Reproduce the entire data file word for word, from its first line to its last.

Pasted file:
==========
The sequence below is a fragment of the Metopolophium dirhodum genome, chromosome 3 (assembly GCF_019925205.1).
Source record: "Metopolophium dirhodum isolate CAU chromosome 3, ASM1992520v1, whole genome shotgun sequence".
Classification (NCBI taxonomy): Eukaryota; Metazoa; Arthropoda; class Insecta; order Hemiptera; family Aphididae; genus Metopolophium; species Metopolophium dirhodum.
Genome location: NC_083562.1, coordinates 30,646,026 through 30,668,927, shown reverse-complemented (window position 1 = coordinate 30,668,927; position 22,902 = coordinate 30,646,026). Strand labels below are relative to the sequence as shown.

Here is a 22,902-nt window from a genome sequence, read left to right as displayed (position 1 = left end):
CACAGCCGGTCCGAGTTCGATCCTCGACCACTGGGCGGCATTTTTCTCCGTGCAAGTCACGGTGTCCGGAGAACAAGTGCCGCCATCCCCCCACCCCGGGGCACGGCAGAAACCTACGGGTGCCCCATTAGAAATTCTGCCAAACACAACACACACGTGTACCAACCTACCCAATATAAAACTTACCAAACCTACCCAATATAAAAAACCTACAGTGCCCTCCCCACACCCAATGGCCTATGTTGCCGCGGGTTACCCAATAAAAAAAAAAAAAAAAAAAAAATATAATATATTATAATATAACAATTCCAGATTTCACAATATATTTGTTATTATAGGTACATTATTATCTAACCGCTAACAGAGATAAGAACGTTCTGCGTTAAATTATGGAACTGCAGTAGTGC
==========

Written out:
The sequence below is a fragment of the Metopolophium dirhodum genome, chromosome 3 (assembly GCF_019925205.1).
Source record: "Metopolophium dirhodum isolate CAU chromosome 3, ASM1992520v1, whole genome shotgun sequence".
Classification (NCBI taxonomy): Eukaryota; Metazoa; Arthropoda; class Insecta; order Hemiptera; family Aphididae; genus Metopolophium; species Metopolophium dirhodum.
Genome location: NC_083562.1, coordinates 30,646,026 through 30,668,927, shown reverse-complemented (window position 1 = coordinate 30,668,927; position 22,902 = coordinate 30,646,026). Strand labels below are relative to the sequence as shown.

Here is a 22,902-nt window from a genome sequence, read left to right as displayed (position 1 = left end):
CACAGCCGGTCCGAGTTCGATCCTCGACCACTGGGCGGCATTTTTCTCCGTGCAAGTCACGGTGTCCGGAGAACAAGTGCCGCCATCCCCCCACCCCGGGGCACGGCAGAAACCTACGGGTGCCCCATTAGAAATTCTGCCAAACACAACACACACGTGTACCAACCTACCCAATATAAAACTTACCAAACCTACCCAATATAAAAAACCTACAGTGCCCTCCCCACACCCAATGGCCTATGTTGCCGCGGGTTACCCAATAAAAAAAAAAAAAAAAAAAAAATATAATATATTATAATATAACAATTCCAGATTTCACAATATATTTGTTATTATAGGTACATTATTATCTAACCGCTAACAGAGATAAGAACGTTCTGCGTTAAATTATGGAACTGCAGTAGTGC